Thursday, October 18, 2007

Is Gubernatorial Candidate, John Georges good for Louisiana?

Two of the best-financed candidates in the governor’s race are trading barbs over video poker.

U.S. Rep. Bobby Jindal, R-Kenner, is critical of New Orleans businessman John Georges’ proposal to reduce the number of troopers assigned to State Police’s gaming enforcement division.

Jindal’s Republican Party goes even further, accusing the one-time video poker distributor of pushing a plan that “reeks of corruption and self-interest.

Georges, who has no party affiliation but was a Republican until recently, maintains the GOP is mischaracterizing his proposal.

He said Jindal is being hypocritical by criticizing his gambling proposal while taking campaign contributions from video poker interests.

On another note, John Georges received endorsements from New Orleans Mayor Ray Nagin, as well as five elected officials in Bossier and Caddo parishes.

Endorsing Georges are Bossier City Marshal Johnny Wyatt, state Rep. Roy Burrell of Shreveport and three family members who are elected officials in Bossier Parish: Bossier City Councilman Jeff Darby, School Board member Julian Darby and Police Juror Jerome Darby.

They said Georges has pledged not to neglect North Louisiana, and they praised his business accomplishments and political independence.

Meanwhile, a recorded phone message from Nagin has been reaching homes in New Orleans this week, with the mayor saying that Georges, a former co-owner with Nagin of the now-defunct New Orleans Brass hockey team, has been a good business partner.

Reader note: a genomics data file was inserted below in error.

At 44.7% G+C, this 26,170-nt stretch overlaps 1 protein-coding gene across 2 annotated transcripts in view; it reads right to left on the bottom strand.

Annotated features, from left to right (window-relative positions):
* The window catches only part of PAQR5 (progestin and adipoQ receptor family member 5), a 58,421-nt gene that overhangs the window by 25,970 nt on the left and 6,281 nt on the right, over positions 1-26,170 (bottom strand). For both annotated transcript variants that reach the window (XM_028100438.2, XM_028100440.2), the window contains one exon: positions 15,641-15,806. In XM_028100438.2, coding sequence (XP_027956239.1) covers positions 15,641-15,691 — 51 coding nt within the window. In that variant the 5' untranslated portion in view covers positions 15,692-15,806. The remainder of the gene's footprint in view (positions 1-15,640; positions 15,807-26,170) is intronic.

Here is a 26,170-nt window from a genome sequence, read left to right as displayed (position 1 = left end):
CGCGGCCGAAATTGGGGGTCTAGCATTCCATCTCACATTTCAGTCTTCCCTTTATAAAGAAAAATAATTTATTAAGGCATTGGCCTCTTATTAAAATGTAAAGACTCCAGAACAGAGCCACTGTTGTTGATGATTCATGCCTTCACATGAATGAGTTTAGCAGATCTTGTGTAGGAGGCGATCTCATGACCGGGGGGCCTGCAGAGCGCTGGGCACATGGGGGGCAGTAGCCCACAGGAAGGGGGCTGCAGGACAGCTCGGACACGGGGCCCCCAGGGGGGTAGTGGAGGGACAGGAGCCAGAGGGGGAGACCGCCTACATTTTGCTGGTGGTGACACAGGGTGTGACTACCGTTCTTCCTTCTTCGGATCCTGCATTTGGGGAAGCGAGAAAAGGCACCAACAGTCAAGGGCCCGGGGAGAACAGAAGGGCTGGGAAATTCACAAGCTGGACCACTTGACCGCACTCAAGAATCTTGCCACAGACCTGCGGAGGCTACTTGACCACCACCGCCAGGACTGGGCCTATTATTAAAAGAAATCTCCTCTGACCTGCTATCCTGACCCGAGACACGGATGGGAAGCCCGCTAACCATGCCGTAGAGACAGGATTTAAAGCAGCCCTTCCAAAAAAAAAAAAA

"Georges says he wants to do for Louisiana what he has done for myriad business ventures: Create better management systems for more efficiency, invest in modernization and hire leaders "who will know how to merge and consolidate."

"He has branched out with real estate ventures and a variety of investments, including the New Orleans Brass minor-league hockey team. The long and diverse list of big-name partners with the Brass included Ray Nagin before he became mayor of New Orleans, Republican Party leader and shipbuilder Boysie Bollinger and two close associates of former Mayor Marc Morial: Roy Rodney and Stan "Pampy" Barre. The team played for several years until the NBA's Hornets came to town and supplanted the Brass' lease at the New Orleans Arena."

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